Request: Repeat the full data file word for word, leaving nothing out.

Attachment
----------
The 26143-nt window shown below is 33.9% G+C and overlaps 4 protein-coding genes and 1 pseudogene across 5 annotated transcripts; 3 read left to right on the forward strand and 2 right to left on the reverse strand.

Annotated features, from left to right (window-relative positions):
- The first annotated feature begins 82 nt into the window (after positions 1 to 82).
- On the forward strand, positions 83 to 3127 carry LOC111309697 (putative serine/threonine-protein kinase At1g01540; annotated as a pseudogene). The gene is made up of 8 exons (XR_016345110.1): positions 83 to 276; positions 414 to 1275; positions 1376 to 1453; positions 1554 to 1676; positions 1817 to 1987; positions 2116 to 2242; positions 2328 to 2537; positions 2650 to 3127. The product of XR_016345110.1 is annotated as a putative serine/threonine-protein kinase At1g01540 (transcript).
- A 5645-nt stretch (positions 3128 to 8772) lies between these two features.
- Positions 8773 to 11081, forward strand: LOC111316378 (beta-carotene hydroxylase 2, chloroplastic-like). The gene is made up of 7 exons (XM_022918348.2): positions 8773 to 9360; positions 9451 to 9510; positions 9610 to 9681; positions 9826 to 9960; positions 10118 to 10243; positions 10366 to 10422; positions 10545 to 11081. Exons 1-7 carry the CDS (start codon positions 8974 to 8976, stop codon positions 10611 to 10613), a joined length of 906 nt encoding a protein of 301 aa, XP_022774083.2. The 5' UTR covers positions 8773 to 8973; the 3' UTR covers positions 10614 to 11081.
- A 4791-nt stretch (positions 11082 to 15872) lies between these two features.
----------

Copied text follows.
The 26143-nt window shown below is 33.9% G+C and overlaps 4 protein-coding genes and 1 pseudogene across 5 annotated transcripts; 3 read left to right on the forward strand and 2 right to left on the reverse strand.

Annotated features, from left to right (window-relative positions):
- The first annotated feature begins 82 nt into the window (after positions 1 to 82).
- On the forward strand, positions 83 to 3127 carry LOC111309697 (putative serine/threonine-protein kinase At1g01540; annotated as a pseudogene). The gene is made up of 8 exons (XR_016345110.1): positions 83 to 276; positions 414 to 1275; positions 1376 to 1453; positions 1554 to 1676; positions 1817 to 1987; positions 2116 to 2242; positions 2328 to 2537; positions 2650 to 3127. The product of XR_016345110.1 is annotated as a putative serine/threonine-protein kinase At1g01540 (transcript).
- A 5645-nt stretch (positions 3128 to 8772) lies between these two features.
- Positions 8773 to 11081, forward strand: LOC111316378 (beta-carotene hydroxylase 2, chloroplastic-like). The gene is made up of 7 exons (XM_022918348.2): positions 8773 to 9360; positions 9451 to 9510; positions 9610 to 9681; positions 9826 to 9960; positions 10118 to 10243; positions 10366 to 10422; positions 10545 to 11081. Exons 1-7 carry the CDS (start codon positions 8974 to 8976, stop codon positions 10611 to 10613), a joined length of 906 nt encoding a protein of 301 aa, XP_022774083.2. The 5' UTR covers positions 8773 to 8973; the 3' UTR covers positions 10614 to 11081.
- A 4791-nt stretch (positions 11082 to 15872) lies between these two features.